Toddler Life, Chapter 171: Covered in Poop

My children know when their daddy is holding them. They say that the mother releases chemicals that calm her child when she holds them, and these chemicals strengthen the bonding instinct, encourage the child to relax, and so forth–all the things needed to foster a good relationship. I’m convinced that the father emits pheromones of his own, and these pheromones encourage the child to evacuate all of his or her fluids as soon as possible.

I know, I know. I’m the parent of a toddler and an infant, of course I’m going to encounter my share of poop and barf and pee.

But this is more than that. If they were capable of rational, malicious thought, I’d swear it was deliberate. A conspiracy, even. But they’re not. Which means it’s chemical.

  • Exhibit A: My son is three weeks old, and spending another (thankfully) uneventful day in the NICU. At about one in the afternoon, I’m burping him after a feeding and he has a rather violent projectile vomiting incident which bounces off my shoulder, splashes down my back, and splats satisfyingly on the floor. That’s not a big deal; he had digestive issues and spit-ups were all too common. Then an hour later, I’m rocking him in the chair and I feel a warm patch on my stomach. He’s peed through the diaper and soiled my shirt for the second time that day. Okay, that’s a heck of a coincidence–pee and barf on the same shirt in the space of an hour–but it doesn’t mean anything. Until I’m changing his diaper about another hour on, and a fountain of poo erupts from his tiny little butt and sprays out to a distance of four or five feet on the hospital floor, in a horrible messy line up my pants and across my shoes. I take to calling this the trifecta, a day which will live in toddler poop infamy.
  • Exhibit B: My son is about a year and a half old, and he has the stomach flu. If you’ve had a toddler with the stomach flu, you know the pain. If not, I’ll spare you. Anyway, he’s got a happy strain of it, which gives him no ill effects aside from explosive diarrhea, so he’s merrily gallivanting around the house, then he turns to me and says, “stomach!” So I scoop him up and run for the tub, because I know what’s coming, and to my credit, I got him there, but he and I were both doused in poop as he went into the tub. Sigh.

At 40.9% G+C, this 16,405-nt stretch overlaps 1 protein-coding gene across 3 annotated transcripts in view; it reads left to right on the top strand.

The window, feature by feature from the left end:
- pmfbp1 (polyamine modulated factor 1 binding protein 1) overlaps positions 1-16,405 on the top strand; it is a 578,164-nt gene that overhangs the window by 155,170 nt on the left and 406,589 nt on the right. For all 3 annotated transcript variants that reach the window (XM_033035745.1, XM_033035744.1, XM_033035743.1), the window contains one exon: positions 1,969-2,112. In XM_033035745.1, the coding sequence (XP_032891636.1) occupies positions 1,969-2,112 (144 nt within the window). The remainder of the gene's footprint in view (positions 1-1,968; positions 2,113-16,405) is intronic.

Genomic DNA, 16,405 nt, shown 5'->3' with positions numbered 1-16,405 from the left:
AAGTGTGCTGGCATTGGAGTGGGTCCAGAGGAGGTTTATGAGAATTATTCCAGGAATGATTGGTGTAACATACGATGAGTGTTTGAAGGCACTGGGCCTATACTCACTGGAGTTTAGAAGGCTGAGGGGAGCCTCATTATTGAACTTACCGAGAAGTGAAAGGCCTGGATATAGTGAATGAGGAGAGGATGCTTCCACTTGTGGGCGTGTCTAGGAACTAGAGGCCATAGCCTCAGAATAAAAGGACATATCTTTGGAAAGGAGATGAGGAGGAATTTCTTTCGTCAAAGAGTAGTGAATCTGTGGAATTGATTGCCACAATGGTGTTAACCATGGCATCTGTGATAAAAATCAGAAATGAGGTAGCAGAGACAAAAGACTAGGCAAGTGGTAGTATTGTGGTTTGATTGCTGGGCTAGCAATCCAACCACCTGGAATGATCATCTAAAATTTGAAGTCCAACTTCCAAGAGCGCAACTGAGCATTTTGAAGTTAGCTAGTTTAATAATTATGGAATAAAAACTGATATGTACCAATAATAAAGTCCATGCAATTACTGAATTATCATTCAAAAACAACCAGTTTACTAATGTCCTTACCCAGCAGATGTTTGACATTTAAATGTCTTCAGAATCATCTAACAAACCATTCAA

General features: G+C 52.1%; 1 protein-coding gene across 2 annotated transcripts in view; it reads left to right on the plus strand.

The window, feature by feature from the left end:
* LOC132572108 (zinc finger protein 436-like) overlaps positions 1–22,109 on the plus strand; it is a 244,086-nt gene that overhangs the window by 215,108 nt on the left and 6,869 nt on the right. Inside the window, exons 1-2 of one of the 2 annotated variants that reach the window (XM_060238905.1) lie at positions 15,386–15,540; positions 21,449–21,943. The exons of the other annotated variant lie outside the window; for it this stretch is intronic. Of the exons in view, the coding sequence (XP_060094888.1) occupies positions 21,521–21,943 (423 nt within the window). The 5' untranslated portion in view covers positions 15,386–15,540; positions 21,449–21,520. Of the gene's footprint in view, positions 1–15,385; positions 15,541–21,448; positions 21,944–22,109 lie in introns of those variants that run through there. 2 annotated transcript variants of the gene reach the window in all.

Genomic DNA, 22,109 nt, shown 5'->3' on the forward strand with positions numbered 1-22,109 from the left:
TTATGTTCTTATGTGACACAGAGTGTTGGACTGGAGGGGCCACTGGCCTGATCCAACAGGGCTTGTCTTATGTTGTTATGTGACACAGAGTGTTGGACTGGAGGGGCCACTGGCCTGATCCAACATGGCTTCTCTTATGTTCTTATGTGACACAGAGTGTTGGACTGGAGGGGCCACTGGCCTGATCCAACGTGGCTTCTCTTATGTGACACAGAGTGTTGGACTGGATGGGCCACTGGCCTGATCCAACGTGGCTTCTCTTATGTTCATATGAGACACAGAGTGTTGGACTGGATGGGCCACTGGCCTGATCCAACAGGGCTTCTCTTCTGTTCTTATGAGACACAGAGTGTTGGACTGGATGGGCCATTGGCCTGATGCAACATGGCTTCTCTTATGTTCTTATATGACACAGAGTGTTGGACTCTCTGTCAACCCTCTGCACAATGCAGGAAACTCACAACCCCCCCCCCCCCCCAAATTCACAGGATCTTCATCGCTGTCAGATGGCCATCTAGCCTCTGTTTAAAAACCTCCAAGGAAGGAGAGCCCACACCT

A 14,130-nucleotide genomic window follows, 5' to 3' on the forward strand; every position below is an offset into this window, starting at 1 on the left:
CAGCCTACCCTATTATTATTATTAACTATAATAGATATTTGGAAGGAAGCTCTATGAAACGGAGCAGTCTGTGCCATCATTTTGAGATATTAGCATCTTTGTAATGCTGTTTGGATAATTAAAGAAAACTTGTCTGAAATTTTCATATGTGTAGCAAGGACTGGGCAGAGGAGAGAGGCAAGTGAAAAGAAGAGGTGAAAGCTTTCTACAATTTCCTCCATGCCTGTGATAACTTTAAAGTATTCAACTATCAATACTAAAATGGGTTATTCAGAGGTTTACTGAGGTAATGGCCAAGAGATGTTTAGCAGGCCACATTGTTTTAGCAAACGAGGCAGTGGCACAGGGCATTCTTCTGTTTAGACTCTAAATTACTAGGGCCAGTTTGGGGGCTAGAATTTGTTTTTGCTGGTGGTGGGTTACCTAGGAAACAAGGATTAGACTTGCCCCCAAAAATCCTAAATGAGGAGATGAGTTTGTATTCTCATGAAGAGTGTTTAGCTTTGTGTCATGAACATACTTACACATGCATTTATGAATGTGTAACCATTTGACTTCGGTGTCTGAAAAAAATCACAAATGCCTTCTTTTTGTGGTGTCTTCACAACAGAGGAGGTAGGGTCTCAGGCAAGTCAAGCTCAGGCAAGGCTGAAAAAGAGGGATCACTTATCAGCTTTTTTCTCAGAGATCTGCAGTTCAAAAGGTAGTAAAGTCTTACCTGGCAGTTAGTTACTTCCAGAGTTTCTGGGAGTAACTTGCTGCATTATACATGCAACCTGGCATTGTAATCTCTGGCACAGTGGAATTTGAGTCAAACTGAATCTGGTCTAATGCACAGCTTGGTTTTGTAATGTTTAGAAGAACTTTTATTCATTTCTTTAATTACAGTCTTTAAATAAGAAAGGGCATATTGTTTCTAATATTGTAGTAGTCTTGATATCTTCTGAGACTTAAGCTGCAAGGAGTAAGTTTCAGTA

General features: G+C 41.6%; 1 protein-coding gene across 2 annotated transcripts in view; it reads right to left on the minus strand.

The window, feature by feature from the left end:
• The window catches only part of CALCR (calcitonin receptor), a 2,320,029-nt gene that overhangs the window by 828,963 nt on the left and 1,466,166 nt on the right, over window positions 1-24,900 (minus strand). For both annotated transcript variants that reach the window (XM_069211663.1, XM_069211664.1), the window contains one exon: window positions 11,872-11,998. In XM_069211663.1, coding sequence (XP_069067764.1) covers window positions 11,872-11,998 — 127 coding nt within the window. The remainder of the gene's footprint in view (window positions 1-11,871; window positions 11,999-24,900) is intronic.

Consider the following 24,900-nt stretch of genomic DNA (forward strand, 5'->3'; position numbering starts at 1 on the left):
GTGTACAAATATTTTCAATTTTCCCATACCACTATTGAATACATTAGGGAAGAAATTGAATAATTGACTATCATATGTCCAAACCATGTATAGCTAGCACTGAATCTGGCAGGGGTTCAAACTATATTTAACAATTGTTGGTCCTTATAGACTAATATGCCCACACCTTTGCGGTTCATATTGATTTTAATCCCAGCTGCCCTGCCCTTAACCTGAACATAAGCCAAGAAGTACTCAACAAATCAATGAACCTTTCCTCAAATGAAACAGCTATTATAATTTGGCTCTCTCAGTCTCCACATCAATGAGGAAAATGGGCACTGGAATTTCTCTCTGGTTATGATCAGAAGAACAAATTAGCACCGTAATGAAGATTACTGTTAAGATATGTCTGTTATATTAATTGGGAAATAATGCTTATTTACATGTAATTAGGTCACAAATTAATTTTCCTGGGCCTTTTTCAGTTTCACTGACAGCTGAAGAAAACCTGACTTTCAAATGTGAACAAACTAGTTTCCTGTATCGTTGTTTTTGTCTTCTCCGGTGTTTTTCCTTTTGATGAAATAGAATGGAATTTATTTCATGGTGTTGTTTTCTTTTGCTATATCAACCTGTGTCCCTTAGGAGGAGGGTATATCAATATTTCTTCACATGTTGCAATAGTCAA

• Exhibit C: It’s two days after Exhibit B, and we are having a lovely day on a weekend. Mom’s in the kitchen, cooking or doing whatever moms do in the kitchen on a weekend. He’s in my lap and we’re watching an episode of something awful. Barney, maybe, or Yo Gabba Gabba. With no warning at all, his stomach erupts and blankets me and the sofa in a thin film of white, curdled, toddler spew. To his credit, this scares the hell out of him, and he starts crying, which makes it even worse. That couch has never been the same.
  • Exhibit D: We fast-forward to two days ago. I’ve been at work for an extra-long day (soccer practice is starting up after school, so I’m pulling 11-hour days) and I arrive home to find my wife exhausted and frazzled, so I gladly take my five-month-old daughter off her hands so that she can go do whatever moms do in their bathrooms on a weeknight. I’m cradling the baby and cooing and giggling at her and she rips loose with a projectile vomit that ricochets off my shoulder, douses her and me, and covers the bottom half of my face with a fine mist of baby barf. This child never spits up. She chose to have her inaugural barf-your-brains-out movement all over daddy. This moment makes me glad we replaced the carpet in that room with laminate last year.
  • Exhibit E: FINALLY, DADDY CATCHES A BREAK. It’s yesterday. Friday night, and everything’s allllllll right. Baby girl gets grumpy every night in the five o’clock hour, and the best remedy is putting her in the Baby Bjorn carrier, better known in our house as the Daddy Caddy (since I used it the most with sprout #1, though mommy sure gets her fair share with it as well). I think that’s important to point out, because my smell is ALL UP IN that thing. Anyway, mommy’s got her in the Daddy Caddy, and all of a sudden asks me if I smell poop. Well, I don’t, but I do see the poop stain creeping down baby’s leg and the bottom of mommy’s shirt. I’m trying not to laugh but inside I’m turning somersaults because finally, FINALLY, mommy got pooped on instead of me. She even got it on her hands while she was trying to clean up. Life is good.
  • Exhibit F: But payback is a beesting. It’s today. I’ve got baby girl in the Daddy Caddy, and it might as well be a shot-for-shot remake of Exhibit E, except it’s me this time. Poop all over the baby, poop all over the Caddy, poop all over daddy. It’s on my hands as I clean her. I might even have touched my face in there by accident–I couldn’t even tell you. It’s all a haze of wet wipes and orange goop.

This list is by no means exhaustive. I can’t even recount all the times I’ve been sneezed on or drooled on, unsuspectingly touched pee or poop, ended up wearing barf or spit-up. Of course there was the great tub-turd incident back in July. My point is, this is all too much bodily fluids to write off as the by-product of toddler interaction. Either the sprouts are actively targeting me, or, as I posit, something about me causes them to swell to bursting.

The only natural course is to buy a hazmat suit for all future interactions with the kids. For their protection, not mine. And the house’s. And, yeah, okay, also mine.